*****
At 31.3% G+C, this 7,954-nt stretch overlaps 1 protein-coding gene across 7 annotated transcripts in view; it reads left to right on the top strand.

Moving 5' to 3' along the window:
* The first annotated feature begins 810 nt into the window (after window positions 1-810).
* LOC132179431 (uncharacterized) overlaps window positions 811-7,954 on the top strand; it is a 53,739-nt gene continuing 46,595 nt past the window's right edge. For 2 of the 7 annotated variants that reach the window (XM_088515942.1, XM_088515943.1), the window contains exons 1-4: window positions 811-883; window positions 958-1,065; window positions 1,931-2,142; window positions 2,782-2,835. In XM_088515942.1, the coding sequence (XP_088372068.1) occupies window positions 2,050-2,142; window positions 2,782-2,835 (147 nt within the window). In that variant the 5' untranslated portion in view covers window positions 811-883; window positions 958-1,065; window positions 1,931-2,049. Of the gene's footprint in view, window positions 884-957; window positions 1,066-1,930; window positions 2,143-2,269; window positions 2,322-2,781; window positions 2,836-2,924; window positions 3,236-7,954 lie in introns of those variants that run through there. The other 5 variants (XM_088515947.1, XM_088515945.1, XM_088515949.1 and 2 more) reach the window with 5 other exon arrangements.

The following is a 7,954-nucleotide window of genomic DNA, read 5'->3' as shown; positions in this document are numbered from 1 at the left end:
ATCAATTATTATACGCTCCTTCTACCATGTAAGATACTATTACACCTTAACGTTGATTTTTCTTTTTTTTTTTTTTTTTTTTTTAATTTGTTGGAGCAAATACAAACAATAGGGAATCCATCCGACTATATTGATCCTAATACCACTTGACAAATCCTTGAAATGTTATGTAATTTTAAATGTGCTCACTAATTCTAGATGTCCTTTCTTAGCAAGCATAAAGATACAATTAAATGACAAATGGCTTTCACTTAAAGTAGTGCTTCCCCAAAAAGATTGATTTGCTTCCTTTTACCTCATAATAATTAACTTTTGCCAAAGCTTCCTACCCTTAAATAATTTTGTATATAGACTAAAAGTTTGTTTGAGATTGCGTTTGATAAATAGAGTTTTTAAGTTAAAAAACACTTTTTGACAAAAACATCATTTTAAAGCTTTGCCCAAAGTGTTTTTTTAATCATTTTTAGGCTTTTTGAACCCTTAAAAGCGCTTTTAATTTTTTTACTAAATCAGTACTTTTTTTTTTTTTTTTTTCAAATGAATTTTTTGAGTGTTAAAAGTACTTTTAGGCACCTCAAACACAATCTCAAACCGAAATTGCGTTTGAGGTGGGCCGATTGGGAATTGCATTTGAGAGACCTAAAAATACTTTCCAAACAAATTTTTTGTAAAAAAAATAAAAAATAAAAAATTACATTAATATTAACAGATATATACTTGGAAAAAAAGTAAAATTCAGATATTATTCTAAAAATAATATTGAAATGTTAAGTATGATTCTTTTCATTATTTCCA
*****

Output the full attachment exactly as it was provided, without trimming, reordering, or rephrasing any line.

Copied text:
At 31.3% G+C, this 7,954-nt stretch overlaps 1 protein-coding gene across 7 annotated transcripts in view; it reads left to right on the top strand.

Moving 5' to 3' along the window:
* The first annotated feature begins 810 nt into the window (after window positions 1-810).
* LOC132179431 (uncharacterized) overlaps window positions 811-7,954 on the top strand; it is a 53,739-nt gene continuing 46,595 nt past the window's right edge. For 2 of the 7 annotated variants that reach the window (XM_088515942.1, XM_088515943.1), the window contains exons 1-4: window positions 811-883; window positions 958-1,065; window positions 1,931-2,142; window positions 2,782-2,835. In XM_088515942.1, the coding sequence (XP_088372068.1) occupies window positions 2,050-2,142; window positions 2,782-2,835 (147 nt within the window). In that variant the 5' untranslated portion in view covers window positions 811-883; window positions 958-1,065; window positions 1,931-2,049. Of the gene's footprint in view, window positions 884-957; window positions 1,066-1,930; window positions 2,143-2,269; window positions 2,322-2,781; window positions 2,836-2,924; window positions 3,236-7,954 lie in introns of those variants that run through there. The other 5 variants (XM_088515947.1, XM_088515945.1, XM_088515949.1 and 2 more) reach the window with 5 other exon arrangements.

The following is a 7,954-nucleotide window of genomic DNA, read 5'->3' as shown; positions in this document are numbered from 1 at the left end:
ATCAATTATTATACGCTCCTTCTACCATGTAAGATACTATTACACCTTAACGTTGATTTTTCTTTTTTTTTTTTTTTTTTTTTTAATTTGTTGGAGCAAATACAAACAATAGGGAATCCATCCGACTATATTGATCCTAATACCACTTGACAAATCCTTGAAATGTTATGTAATTTTAAATGTGCTCACTAATTCTAGATGTCCTTTCTTAGCAAGCATAAAGATACAATTAAATGACAAATGGCTTTCACTTAAAGTAGTGCTTCCCCAAAAAGATTGATTTGCTTCCTTTTACCTCATAATAATTAACTTTTGCCAAAGCTTCCTACCCTTAAATAATTTTGTATATAGACTAAAAGTTTGTTTGAGATTGCGTTTGATAAATAGAGTTTTTAAGTTAAAAAACACTTTTTGACAAAAACATCATTTTAAAGCTTTGCCCAAAGTGTTTTTTTAATCATTTTTAGGCTTTTTGAACCCTTAAAAGCGCTTTTAATTTTTTTACTAAATCAGTACTTTTTTTTTTTTTTTTTTCAAATGAATTTTTTGAGTGTTAAAAGTACTTTTAGGCACCTCAAACACAATCTCAAACCGAAATTGCGTTTGAGGTGGGCCGATTGGGAATTGCATTTGAGAGACCTAAAAATACTTTCCAAACAAATTTTTTGTAAAAAAAATAAAAAATAAAAAATTACATTAATATTAACAGATATATACTTGGAAAAAAAGTAAAATTCAGATATTATTCTAAAAATAATATTGAAATGTTAAGTATGATTCTTTTCATTATTTCCA